Wednesday June 7
Spur trail from upper Lick Brook/Townline Road to upper Buttermilk Falls SP/Yaple Road
Hike report by Jim
Five people met on Townline Road for a hike of the Thayer Preserve, the FLT spur trail, and part of the loop trail around Treman Lake inside Buttermilk Falls State Park. The day was gloomy at hike’s start. The common word from everyone was “eerie” about the air quality caused by the Canadian forest fires.
The group made its way across the hillside, soon coming out at the Sandbank Road parking area. We returned to the woods and followed the trail there, traversing the root-covered trail surface carefully.
When we emerged into the open field behind South Hill Cidery, we all commented on the sullen orange sun in the sky.
We marched past the empty yurts on the forest edge and once again returned to the woods, finding our way through a section of trail that in normal times is boggy and waterlogged. Today, however, it was very noticeably dry. This would be a recurrent theme of today’s hikes – streams nearly dry, lake beds dry, swamps completely dried out.
We paused for a group photo at the utility pole right of way. Then we quickly made our way to King Road, where we picked up the FLT spur trail to upper Buttermilk. Someone had been nice enough to mow a single track through the grass, so we were fortunate to have a slightly more enjoyable footpath to hike on.
The spur trail passed quickly, although the group stopped frequently to admire the shagbark hickories or take note of the many dead and standing ash trees.
We arrived at Yaple Road and then walked to the nearby park path on Comfort Rd and the trail around Treman Lake. The bridge is still shattered from flood conditions years ago, but we crossed the dry, stony lake bed and returned to Yaple Road via the spur trail.
By now, the air-quality conditions were noticeably deteriorating. The haze was so thick that nothing was visible in any direction beyond the first treeline but a solid wall of featureless grey. The stench of woodsmoke hung heavily in the air. As we passed through the woods, the sunlight filtering through the canopy to show as a splay of sunlight on the forest floor had a distinct orange tint to it.
We retraced our route to the blue-blazed Tom’s Trail segment, which we took. There has been some recent trail work done on this section, with switchbacks now guiding hikers toward the stream crossing, a big improvement over what was there before.
We arrived back at our cars about five minutes later than normal.
The hike was about 5 miles. I’m not sure how much of today’s hike qualifies for the FLT50 patch, but it’s probably at least half of that distance.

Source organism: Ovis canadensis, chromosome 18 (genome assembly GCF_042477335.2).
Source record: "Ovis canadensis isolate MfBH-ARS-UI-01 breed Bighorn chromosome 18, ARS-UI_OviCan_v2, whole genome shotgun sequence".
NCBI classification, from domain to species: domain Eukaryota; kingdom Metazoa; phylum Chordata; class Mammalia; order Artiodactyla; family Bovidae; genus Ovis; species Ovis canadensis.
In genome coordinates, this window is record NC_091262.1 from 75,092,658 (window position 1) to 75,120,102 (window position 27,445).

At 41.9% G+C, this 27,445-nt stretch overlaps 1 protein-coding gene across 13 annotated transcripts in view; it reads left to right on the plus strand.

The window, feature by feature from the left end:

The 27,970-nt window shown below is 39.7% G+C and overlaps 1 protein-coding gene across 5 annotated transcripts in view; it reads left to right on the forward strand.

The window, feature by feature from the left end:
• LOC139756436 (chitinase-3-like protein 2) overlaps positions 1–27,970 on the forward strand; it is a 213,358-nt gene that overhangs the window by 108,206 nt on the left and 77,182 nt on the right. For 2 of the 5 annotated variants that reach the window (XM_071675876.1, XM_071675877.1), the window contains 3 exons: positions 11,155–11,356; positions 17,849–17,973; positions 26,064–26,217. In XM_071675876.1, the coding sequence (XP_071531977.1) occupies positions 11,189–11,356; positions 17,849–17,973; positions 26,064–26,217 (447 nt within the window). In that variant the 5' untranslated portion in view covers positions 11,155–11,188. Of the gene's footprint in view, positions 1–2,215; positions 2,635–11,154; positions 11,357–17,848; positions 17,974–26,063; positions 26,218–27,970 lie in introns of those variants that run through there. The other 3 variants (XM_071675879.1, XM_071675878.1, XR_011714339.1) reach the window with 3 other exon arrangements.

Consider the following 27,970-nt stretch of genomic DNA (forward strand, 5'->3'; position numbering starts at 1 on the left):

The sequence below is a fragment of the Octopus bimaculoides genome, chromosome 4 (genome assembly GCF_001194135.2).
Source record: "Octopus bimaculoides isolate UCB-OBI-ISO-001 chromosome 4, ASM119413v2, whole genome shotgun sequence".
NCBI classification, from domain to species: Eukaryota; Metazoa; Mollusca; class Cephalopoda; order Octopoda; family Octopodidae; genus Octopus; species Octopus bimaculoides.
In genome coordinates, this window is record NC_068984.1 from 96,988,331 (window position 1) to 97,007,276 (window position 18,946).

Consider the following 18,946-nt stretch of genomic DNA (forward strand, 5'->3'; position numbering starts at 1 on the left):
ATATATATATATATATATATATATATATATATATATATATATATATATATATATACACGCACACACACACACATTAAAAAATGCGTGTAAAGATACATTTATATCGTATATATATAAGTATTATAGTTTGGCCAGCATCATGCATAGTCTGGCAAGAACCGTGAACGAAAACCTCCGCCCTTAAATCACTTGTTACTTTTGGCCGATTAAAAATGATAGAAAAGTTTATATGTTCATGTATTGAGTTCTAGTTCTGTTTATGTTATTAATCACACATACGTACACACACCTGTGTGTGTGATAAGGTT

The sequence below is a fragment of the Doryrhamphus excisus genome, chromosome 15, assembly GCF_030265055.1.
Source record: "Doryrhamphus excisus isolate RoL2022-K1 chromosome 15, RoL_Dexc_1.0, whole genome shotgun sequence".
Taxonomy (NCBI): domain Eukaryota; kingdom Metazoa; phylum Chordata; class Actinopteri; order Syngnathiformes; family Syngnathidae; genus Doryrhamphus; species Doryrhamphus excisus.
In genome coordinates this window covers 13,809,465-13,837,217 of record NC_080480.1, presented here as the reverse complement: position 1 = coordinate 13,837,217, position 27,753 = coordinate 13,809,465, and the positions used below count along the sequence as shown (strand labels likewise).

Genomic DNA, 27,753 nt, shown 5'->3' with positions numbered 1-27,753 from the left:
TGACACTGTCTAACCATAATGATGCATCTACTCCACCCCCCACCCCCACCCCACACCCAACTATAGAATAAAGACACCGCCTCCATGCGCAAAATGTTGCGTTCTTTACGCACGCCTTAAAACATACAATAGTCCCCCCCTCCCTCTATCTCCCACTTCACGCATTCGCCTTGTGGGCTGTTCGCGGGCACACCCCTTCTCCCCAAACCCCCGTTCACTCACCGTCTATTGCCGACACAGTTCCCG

Saturday June 1o
Finger Lakes Trail frm Lake Road in Dryden east into Cortland County
Hike report by Jim
Twelve hikers met on Lake Road for a hike of the FLT toward Daisy Hollow Road. The intermittent rain that had been falling before the hike ceased, and for the remainder of the morning temps were cool. The sun randomly broke through the clouds; the skies were no longer the funereal hues of earlier in the week, with actual blue skies appearing for all to enjoy.
We hiked up Lake Road and turned into the open field, following the white blazes. As we paused here for a group photo, everyone commented how, despite the rain in recent days, this section of trail, which normally quite wet underfoot, was still bone dry. The ground has a long way to go before it stops absorbing every drop of water that falls.
Then we crossed the open field and began the ascent. Once over the crest of Havington Hill, hikers descended the other side, paused in the open field to admire the view, and eventually made it as far as the second observation area before turning around and retracing their steps.
For anyone trying for their FLT50 patch, today’s hike counts as 4 FLT miles.
Sunday June 11
Hammond Hill State Forest
Hike report by Jim
Twenty-two hikers and a dog met on the seasonal end of Star Stanton Hill Road in Dryden for an out-and-back hike on the FLT. It was a warm, sunny day, with no hint of the breezes that had aided our Saturday hike.
After a quick group photo, June led the group up the seasonal road under the green canopy, the sunlight filtering to the forest floor in a mosaic of shadow and light.
The first section of seasonal road is fairly straightforward. Eventually, the road curves and its surface becomes a jagged and uneven series of rocky ledges as it climbs.
The FLT makes a left turn into the woods and then winds across a section of forest floor occupied by a mix of evergreens and deciduous trees. A couple of small stream crossings were devoid of running water, with only a few shallow pools of standing water betraying the streams’ normal state. Throughout the hike, we didn’t encounter any of the muddy sections of trail that we normally encounter here.
Eventually the trail makes a short climb and joins the Hammond Hill multi-use trail system. Here we started encountering a mix of other day hikers, cyclists, and trail runners.
Overall, it was a perfect hiking day. After an hour, the group turned around and we retraced our steps to the cars.
A warm welcome to Sarah on her first hike with the group!
This hike counted as 4.5 FLT miles for anyone who’s trying to get their FLT50 patch.
After the hike some of the hikers reconvened at Hopshire for a drink, a bite of food, and some conversation.